Jaguar Land Rover (JLR) is opening a brand-new engineering centre in Hungary, it was announced on November 2. The news comes a week after the UK automaker officially launched its €1.4bn plant in Nitra, Slovakia with an initial capacity of 150,000 vehicles.
The facility will open early next year and employ 100 Hungarian engineers. Jaguar has similar facilities only in the UK, Ireland, the US, and China.
The government has offered major incentives for global manufacturers to invest in Hungary. The vehicle sector has been the main target for investors with generous cash subsidies and tax breaks given to investors. BMW's €1bn investment in eastern Hungary will receive a HUF12.3bn (€37.8mn) subsidy.
The German carmaker announced at the end of July that it would build a new plant in Hungary, the first production facility in Europe in 20 years, with a capacity to turn out 150,000 conventional and electric vehicles annually from 2023.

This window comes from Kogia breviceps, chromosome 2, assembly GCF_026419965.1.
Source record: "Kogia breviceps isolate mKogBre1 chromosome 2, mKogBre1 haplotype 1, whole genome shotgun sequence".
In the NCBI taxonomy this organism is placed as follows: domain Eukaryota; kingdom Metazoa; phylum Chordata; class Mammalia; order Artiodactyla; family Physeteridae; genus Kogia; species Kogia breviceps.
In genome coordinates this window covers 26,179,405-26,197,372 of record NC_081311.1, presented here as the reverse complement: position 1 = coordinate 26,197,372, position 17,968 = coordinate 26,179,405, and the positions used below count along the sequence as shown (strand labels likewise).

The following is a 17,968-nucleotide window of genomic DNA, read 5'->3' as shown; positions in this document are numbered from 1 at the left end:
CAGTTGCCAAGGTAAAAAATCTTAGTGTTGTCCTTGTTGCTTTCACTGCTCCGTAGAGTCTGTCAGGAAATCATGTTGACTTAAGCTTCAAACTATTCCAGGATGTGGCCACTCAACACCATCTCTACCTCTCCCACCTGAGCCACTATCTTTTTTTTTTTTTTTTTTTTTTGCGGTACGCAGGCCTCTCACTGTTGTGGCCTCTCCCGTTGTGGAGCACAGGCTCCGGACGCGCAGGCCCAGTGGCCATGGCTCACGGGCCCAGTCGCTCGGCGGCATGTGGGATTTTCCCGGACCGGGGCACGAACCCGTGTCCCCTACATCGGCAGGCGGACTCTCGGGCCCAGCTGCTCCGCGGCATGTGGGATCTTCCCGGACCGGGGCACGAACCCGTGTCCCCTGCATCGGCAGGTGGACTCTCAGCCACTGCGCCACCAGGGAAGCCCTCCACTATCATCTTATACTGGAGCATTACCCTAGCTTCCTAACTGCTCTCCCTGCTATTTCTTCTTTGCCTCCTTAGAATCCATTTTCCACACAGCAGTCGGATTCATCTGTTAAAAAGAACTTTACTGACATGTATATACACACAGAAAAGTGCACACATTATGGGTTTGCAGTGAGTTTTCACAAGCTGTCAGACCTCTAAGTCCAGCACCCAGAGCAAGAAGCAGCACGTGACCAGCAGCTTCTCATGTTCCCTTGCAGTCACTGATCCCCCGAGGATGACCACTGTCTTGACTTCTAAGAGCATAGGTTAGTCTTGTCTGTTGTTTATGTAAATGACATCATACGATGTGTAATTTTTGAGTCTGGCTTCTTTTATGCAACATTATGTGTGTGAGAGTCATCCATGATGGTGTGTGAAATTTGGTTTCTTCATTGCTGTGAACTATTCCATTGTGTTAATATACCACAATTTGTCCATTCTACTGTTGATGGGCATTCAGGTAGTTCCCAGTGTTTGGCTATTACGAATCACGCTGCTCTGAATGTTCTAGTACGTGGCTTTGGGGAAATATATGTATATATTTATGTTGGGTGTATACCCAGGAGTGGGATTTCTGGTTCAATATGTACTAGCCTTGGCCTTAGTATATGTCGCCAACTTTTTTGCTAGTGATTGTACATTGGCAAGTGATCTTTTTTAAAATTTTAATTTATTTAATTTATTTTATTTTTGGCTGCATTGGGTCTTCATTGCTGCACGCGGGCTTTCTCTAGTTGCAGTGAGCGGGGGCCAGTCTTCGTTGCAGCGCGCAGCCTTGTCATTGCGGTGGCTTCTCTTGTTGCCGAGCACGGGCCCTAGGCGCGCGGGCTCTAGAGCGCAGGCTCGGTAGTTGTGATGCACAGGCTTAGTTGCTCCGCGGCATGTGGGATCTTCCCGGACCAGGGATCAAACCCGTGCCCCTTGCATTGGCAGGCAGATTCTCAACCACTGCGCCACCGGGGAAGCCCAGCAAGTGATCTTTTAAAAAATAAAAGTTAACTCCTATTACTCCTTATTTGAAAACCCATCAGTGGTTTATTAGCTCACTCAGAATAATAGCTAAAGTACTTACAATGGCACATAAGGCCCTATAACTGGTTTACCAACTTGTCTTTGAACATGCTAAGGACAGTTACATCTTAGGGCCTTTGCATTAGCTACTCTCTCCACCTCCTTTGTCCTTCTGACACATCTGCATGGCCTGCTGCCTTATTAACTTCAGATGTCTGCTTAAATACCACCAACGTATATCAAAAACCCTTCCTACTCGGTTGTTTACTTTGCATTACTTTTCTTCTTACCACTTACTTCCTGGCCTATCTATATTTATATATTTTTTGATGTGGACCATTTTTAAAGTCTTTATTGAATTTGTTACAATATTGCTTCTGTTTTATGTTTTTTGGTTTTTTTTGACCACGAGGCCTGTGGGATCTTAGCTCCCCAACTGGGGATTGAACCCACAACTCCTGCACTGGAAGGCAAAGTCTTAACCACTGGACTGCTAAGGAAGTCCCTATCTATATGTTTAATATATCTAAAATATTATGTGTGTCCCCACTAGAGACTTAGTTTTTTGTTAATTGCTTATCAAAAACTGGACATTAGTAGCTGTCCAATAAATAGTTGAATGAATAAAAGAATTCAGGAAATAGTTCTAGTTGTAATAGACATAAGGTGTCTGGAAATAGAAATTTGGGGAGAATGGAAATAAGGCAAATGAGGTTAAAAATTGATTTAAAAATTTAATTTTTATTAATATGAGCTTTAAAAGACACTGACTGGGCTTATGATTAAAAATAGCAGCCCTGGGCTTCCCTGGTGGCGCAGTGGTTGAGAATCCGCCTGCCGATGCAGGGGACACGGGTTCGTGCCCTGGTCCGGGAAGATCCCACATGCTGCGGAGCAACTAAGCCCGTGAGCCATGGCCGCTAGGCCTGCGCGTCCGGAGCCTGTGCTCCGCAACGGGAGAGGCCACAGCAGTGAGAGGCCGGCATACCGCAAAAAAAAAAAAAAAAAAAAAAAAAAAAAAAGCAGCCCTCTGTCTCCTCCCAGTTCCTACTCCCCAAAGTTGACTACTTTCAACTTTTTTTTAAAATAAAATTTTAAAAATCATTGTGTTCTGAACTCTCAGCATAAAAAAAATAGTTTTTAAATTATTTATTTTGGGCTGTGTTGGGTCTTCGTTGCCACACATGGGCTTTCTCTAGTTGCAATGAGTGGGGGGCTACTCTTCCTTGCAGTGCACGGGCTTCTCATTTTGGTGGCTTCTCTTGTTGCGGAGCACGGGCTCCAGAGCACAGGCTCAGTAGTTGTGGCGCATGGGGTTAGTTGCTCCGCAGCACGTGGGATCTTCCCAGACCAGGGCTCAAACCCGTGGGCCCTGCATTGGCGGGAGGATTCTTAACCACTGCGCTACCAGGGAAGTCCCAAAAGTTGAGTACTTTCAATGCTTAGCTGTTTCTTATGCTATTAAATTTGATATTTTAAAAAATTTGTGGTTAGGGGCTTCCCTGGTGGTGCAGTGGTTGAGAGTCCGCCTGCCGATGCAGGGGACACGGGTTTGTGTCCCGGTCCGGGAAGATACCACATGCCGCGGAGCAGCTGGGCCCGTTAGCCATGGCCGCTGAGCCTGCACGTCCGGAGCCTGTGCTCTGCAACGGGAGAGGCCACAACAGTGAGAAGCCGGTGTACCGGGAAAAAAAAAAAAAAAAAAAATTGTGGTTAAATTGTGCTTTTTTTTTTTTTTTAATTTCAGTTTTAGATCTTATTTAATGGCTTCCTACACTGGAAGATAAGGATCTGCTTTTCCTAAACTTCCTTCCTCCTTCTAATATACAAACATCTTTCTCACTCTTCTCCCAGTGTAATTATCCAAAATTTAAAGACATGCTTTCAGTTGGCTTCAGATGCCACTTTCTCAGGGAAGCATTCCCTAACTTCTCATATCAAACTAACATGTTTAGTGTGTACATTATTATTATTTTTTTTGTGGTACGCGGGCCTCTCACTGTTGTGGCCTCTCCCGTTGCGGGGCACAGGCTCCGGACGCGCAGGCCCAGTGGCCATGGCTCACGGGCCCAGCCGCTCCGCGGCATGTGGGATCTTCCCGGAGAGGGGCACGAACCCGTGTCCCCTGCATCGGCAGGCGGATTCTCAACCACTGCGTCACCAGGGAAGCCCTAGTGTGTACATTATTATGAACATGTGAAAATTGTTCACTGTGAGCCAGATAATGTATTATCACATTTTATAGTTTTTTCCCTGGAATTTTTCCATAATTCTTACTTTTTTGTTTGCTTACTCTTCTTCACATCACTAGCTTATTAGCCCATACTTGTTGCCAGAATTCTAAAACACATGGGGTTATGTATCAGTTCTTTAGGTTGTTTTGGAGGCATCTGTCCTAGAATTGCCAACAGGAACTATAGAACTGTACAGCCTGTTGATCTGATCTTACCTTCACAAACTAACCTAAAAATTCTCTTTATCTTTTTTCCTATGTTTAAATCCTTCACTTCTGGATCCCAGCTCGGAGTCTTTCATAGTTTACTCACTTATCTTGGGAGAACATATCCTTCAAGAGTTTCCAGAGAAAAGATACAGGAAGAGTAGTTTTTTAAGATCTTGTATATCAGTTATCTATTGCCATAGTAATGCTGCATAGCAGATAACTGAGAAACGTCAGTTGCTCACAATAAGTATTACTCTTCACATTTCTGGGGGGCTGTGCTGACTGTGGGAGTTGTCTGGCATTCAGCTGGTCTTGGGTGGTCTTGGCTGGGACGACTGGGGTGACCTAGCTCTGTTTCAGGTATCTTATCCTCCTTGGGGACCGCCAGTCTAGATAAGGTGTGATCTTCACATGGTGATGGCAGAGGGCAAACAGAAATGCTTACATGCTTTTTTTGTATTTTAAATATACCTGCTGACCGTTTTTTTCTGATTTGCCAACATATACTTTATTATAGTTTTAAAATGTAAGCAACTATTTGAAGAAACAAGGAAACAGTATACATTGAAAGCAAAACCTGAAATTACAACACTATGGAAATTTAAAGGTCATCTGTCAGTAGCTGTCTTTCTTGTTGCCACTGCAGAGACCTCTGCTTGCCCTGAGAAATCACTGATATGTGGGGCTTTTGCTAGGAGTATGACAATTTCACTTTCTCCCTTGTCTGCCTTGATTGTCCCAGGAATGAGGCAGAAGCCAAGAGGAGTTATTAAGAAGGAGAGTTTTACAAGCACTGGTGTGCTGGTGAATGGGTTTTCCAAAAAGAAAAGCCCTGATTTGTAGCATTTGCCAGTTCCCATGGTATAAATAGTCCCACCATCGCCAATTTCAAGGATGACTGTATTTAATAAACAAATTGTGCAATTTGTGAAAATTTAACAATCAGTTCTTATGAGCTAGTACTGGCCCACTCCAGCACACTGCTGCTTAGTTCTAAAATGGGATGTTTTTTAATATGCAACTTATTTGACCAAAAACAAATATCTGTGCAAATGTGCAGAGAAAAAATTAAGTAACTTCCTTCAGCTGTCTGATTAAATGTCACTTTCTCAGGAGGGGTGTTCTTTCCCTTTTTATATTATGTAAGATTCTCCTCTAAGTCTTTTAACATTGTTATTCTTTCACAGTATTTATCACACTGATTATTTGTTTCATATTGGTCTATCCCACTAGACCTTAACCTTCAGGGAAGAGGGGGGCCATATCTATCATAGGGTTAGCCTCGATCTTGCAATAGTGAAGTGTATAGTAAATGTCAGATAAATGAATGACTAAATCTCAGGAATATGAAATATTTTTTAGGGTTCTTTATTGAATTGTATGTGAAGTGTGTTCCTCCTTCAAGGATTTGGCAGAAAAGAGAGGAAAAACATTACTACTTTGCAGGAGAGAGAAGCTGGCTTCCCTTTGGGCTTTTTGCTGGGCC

Last year Audi, Mercedes, Suzuki, and Opel turned out a total of 472,000 cars or some 2.8% of the 19mn cars manufactured in the EU. With the investment by BMW and the second plant by Mercedes, Hungary's annual car production could rise to 800,000 by 2023.
Hungary’s vehicle sector is set to surpass last year’s HUF8.5 trillion (€26.1bn) production value, which was met in the first eight months of this year. Some 91% of output is exported and the sector accounted for 28.2% of the country's industrial production.
The announcement by Jaguar Land Rover marks a new chapter in the Hungarian automotive industry as we welcome a new premium OEM to our country, Hungarian Foreign and Trade Minister Peter Szijjarto said. "The investment reaffirms our foreign direct investment strategy and in particular our specific focus on high-quality automotive-related growth," he added.
Nick Rogers, executive director of product engineering, said: "Hungary has a strong track record in automotive engineering. We have chosen it as the location for a new engineering office to enable close collaboration with our suppliers located in central and Eastern Europe."
JLR has warned that its UK factories may be hit if Britain leaves the EU without a trade deal, disrupting supply chains.